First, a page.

Leasehold properties tend to come with more restrictive covenants, especially if the buyer is not buying the freehold. If you do decide to sign the Deed of Covenant contract, you will be covered by covenant Indemnity Insurance.

These covenants are rules set between the owners and can be overruled or changed if a strong case has been brought forward.

Read more on Freehold vs Leasehold

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What are Common Covenants?

There are some covenants that you can expect to come across during your property search. While some covenants may not affect your circumstance, you may find that others do. Knowing the most common covenants will allow you to know what to expect.

Here are some common covenants you may come across:

Common Positive Covenants:

  • If the buyer builds a wall or fence within the boundary of the land, they must maintain it
  • The buyer must maintain any shared or communal areas such as a shared driveway

Common Restrictive Covenants:

  • The buyer cannot build any additional buildings or substantial structures on the land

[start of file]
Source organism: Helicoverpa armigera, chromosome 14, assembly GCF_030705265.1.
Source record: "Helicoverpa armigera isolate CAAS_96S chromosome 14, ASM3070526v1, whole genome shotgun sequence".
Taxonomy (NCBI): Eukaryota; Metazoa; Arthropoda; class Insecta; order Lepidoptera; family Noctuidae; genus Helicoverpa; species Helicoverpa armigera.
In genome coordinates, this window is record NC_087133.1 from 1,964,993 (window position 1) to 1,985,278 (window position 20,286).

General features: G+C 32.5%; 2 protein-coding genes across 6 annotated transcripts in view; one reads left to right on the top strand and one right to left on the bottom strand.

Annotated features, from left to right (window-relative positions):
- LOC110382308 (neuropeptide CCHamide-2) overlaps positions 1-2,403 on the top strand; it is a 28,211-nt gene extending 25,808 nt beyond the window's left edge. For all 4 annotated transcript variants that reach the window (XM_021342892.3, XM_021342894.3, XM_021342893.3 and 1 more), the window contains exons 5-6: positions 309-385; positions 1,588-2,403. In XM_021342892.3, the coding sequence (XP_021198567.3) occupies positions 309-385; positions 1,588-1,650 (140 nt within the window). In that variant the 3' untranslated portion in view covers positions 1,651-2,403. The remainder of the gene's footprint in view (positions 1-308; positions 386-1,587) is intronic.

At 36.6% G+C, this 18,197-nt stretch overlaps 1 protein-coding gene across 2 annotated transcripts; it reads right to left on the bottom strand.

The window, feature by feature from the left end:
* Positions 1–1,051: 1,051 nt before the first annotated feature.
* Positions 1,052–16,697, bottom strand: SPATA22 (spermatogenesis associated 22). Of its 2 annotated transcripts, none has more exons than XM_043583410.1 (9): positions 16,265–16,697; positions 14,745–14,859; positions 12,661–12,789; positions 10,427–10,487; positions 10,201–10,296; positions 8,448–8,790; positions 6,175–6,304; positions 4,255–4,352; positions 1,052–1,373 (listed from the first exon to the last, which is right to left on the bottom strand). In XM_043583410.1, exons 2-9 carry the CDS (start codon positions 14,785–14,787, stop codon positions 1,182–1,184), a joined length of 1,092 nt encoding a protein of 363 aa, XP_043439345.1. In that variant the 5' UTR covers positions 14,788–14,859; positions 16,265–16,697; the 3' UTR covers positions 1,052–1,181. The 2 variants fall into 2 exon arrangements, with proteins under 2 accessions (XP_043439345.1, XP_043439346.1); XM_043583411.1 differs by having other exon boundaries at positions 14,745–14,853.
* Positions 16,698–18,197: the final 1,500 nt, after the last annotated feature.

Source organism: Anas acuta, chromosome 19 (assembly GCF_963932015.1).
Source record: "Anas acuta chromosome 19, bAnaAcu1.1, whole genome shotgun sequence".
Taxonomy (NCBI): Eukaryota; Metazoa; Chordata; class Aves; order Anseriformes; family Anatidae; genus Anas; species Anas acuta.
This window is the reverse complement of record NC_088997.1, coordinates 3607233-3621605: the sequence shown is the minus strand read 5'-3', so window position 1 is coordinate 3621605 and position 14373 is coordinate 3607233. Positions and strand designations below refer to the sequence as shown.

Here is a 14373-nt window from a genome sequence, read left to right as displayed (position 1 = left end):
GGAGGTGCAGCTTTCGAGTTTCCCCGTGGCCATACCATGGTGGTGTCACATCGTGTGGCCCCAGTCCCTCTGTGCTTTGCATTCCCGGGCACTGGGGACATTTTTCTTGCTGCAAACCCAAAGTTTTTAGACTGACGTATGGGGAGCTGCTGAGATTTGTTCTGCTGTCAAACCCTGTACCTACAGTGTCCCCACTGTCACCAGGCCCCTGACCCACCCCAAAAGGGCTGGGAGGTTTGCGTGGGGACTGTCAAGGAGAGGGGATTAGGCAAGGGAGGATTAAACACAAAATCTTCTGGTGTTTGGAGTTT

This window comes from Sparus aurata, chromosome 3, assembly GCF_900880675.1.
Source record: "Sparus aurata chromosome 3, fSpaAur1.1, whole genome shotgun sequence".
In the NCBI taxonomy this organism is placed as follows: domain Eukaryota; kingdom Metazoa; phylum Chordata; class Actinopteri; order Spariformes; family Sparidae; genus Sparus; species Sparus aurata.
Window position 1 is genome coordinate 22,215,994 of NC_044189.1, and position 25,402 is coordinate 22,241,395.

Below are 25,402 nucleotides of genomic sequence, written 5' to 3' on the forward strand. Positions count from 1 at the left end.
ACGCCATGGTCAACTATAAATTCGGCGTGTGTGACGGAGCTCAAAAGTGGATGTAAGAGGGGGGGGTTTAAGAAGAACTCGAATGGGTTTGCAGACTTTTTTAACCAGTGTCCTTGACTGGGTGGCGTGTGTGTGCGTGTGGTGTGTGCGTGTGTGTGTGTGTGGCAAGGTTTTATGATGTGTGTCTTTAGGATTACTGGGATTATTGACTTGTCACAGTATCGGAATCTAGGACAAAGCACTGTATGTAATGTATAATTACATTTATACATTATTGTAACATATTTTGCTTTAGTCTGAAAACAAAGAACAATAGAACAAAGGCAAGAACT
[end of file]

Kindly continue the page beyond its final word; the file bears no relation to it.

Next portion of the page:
• The land cannot be used for commercial activities
  • The buyer cannot keep non-domestic animals on the land
  • Changes cannot be made to the property or the land

This list is not exhaustive, so it’s important to make sure that you examine your Deed of Covenant closely before signing. Your solicitor will be able to give you legal advice if you have any queries.

How Do I Find Out What Covenants are on a Property?

Covenants are typically part of the leasehold management pack when purchasing a property. However, they may also be part of the buying process for listed properties and conservation areas.

You’ll need to hire a conveyancer who can research whether there are any covenants on a property. It’s important to make sure that your conveyancer or conveyancing solicitor is regulated by a respected body. This includes the SRA (Solicitors Regulation Authority) and CLC (Council for Licensed Conveyancers).

Compare My Move can connect you with up to 6 licensed conveyancers who operate in your area. Fill out the conveyancing comparison form and compare quotes to save money on your solicitor fees.

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How Long Does a Covenant Last on a Property?